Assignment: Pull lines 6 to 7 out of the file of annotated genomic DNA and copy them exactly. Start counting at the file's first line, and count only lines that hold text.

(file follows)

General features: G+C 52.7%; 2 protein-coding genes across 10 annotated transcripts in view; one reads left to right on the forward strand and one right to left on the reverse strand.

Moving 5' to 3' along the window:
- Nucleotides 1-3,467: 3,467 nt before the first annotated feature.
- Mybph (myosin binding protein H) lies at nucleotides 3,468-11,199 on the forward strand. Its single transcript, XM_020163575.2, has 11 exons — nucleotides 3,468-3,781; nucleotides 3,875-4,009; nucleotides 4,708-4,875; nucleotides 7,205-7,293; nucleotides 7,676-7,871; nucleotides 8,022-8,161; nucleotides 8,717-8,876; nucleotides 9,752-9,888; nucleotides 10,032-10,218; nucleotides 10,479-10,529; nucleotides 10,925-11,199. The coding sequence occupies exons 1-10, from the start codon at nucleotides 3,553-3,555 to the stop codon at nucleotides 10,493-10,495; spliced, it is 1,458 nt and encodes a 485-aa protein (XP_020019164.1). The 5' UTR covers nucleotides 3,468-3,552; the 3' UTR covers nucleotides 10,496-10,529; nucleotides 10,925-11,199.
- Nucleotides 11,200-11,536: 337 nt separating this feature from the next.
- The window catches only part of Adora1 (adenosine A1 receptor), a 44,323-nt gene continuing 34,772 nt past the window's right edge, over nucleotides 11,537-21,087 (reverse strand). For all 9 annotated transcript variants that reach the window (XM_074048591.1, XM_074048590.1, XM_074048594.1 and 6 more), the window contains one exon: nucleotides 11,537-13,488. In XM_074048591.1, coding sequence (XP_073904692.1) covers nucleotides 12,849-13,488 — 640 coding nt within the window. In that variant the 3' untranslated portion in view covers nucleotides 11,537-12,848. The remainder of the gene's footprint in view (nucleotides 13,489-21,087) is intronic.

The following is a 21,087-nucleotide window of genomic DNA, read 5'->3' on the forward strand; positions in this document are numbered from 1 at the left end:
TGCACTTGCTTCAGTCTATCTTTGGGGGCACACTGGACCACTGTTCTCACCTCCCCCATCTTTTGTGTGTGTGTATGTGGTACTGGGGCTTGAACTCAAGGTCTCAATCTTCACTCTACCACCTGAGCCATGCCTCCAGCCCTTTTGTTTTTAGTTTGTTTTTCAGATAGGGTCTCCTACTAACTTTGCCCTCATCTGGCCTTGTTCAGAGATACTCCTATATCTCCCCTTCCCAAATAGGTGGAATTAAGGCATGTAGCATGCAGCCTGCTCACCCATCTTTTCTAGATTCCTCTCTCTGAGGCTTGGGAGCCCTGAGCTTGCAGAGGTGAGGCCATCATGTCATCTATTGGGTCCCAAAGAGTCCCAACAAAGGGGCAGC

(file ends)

- The window catches only part of Adora1 (adenosine A1 receptor), a 44,323-nt gene continuing 34,772 nt past the window's right edge, over nucleotides 11,537-21,087 (reverse strand). For all 9 annotated transcript variants that reach the window (XM_074048591.1, XM_074048590.1, XM_074048594.1 and 6 more), the window contains one exon: nucleotides 11,537-13,488. In XM_074048591.1, coding sequence (XP_073904692.1) covers nucleotides 12,849-13,488 — 640 coding nt within the window. In that variant the 3' untranslated portion in view covers nucleotides 11,537-12,848. The remainder of the gene's footprint in view (nucleotides 13,489-21,087) is intronic.

The following is a 21,087-nucleotide window of genomic DNA, read 5'->3' on the forward strand; positions in this document are numbered from 1 at the left end: